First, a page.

New spinal clinics open


New clinics are now open in Saskatoon and Regina to improve access to assessment and prompt treatment for people suffering from low back pain.

The clinics are part of the Saskatchewan Spine Pathway, an innovative, made-in-Saskatchewan process that supports family physicians and other primary care providers in the assessment, treatment and referral of patients who have back problems.

"Patients with spine problems often wait too long for access to specialists, diagnostic tests and surgery," Health Minister Don McMorris said. "These two clinics will help change that. They provide rapid, appropriate, patient-centred care and free up surgeons' time for those patients who actually need surgery."

Pathways involve improved, streamlined processes that quickly direct patients to the most appropriate treatment, and care that is coordinated among multiple health care providers.

Evidence shows that they improve patient outcomes, result in more consistent diagnosis and reduce the length of hospital stays.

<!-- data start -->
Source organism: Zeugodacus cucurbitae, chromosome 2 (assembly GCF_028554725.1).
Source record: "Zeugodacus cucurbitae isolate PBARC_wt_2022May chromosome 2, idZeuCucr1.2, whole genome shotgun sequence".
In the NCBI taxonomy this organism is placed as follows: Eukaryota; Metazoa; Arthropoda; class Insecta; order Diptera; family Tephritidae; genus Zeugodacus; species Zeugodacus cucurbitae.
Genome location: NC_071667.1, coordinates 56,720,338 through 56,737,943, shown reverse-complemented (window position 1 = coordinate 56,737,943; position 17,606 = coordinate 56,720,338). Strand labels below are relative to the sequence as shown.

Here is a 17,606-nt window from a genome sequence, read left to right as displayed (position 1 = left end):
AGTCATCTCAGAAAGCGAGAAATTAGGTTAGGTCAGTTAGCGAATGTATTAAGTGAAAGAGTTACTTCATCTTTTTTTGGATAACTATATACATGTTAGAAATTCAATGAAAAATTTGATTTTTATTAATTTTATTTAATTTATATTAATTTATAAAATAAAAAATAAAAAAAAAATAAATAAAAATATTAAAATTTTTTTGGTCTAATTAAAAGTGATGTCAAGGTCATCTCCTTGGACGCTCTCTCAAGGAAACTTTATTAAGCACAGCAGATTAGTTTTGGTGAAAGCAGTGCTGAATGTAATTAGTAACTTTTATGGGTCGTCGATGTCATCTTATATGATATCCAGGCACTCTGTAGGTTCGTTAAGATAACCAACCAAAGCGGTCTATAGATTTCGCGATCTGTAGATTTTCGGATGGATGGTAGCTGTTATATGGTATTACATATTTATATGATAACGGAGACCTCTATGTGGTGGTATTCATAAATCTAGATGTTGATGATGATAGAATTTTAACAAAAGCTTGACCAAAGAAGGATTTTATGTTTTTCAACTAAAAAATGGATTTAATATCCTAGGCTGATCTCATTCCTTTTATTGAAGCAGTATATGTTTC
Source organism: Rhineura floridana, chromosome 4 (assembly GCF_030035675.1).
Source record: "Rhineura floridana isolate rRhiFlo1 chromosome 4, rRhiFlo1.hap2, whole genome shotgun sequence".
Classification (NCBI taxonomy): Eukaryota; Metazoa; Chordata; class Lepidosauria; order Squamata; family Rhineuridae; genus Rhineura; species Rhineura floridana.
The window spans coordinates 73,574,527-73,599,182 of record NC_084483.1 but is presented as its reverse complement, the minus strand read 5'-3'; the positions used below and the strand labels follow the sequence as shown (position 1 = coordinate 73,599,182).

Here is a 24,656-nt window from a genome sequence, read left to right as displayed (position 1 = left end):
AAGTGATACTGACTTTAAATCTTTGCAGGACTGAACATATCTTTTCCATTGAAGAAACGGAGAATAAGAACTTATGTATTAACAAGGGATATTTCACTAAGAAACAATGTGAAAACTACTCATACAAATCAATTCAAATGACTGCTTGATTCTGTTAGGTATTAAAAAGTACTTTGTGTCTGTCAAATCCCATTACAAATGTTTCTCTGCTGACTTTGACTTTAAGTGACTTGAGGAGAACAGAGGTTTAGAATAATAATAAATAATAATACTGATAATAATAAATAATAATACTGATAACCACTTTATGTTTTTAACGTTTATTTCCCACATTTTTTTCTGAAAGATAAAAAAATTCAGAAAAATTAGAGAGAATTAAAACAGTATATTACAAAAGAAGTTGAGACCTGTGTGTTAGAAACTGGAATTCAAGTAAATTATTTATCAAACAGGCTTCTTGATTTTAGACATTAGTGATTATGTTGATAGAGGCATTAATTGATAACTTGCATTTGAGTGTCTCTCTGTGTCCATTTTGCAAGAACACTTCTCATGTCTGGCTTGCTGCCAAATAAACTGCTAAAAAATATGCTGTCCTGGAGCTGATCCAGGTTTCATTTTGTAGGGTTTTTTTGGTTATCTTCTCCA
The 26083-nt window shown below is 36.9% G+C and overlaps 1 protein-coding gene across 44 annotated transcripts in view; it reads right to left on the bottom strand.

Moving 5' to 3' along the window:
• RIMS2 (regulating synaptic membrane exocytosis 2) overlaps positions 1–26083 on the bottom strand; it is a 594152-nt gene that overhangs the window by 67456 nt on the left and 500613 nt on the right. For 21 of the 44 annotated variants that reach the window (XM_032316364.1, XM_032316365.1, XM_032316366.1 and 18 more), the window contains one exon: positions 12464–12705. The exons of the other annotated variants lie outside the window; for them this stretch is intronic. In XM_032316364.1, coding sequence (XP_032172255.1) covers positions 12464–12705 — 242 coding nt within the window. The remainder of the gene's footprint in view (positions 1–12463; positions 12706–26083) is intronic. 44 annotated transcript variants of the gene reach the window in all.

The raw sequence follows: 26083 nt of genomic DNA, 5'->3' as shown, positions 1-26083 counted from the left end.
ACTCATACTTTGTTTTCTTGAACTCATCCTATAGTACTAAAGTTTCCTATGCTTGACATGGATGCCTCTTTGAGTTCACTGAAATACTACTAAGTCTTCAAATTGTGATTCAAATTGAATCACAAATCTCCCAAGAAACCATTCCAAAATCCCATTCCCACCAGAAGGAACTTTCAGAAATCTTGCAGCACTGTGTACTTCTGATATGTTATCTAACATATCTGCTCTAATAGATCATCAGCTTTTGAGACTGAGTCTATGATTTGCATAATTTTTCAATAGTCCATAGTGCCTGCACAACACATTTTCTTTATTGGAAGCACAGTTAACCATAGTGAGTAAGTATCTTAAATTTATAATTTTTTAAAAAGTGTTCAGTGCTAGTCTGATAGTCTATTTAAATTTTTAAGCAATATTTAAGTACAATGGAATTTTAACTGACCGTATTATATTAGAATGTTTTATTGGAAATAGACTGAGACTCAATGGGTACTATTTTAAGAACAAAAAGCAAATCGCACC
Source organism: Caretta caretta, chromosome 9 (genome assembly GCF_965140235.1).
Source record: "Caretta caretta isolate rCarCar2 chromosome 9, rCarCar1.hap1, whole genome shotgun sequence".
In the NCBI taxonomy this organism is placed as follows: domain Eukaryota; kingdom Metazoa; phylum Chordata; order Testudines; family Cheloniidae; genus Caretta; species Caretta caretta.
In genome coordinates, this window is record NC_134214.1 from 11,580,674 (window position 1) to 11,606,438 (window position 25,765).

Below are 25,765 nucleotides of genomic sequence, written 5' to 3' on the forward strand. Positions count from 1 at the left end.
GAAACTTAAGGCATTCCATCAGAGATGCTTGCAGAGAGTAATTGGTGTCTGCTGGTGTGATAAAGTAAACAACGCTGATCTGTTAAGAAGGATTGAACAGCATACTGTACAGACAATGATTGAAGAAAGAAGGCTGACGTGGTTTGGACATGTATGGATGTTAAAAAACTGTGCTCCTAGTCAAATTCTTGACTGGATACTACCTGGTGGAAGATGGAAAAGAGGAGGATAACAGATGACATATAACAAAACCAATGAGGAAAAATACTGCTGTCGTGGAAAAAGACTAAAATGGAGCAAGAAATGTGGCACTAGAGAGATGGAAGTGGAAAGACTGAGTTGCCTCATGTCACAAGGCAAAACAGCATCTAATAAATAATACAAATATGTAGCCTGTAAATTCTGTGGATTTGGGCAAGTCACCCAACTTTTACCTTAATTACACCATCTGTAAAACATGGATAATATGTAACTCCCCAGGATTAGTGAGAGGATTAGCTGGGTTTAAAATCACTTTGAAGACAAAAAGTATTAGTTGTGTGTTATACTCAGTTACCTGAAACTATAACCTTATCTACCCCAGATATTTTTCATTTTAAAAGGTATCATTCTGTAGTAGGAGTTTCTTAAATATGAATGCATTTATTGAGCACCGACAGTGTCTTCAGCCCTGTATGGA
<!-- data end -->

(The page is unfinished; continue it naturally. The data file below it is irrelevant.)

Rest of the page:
Each year about 10,000 Saskatchewan residents see a primary care provider because of back pain. About 5,000 of these patients are referred to a spine specialist and perhaps an MRI. But about 80 per cent of them do not need surgery and would be better served by having an early assessment and excellent medical supports.

"This new spine pathway is a true win-win scenario for patients and providers," Regina neurosurgeon Dr. Joseph Buwembo said. "It changes the patient journey, by providing patients early access to assessment and support from their family physician, chiropractor or physiotherapist, using a standardized, simplified assessment and treatment process. The spine clinics offer primary care providers and patients additional support and early access to diagnostics and consult if needed, resulting in earlier care and reduced wait lists."

About 36 per cent of all MRIs performed in Saskatchewan are for low back pain and injuries. The new pathway provides a process to accurately assess and manage low back pain, in most cases without the need for an MRI. This year, the pathway's goal is a five per cent reduction in the number of spine patients referred for an MRI.

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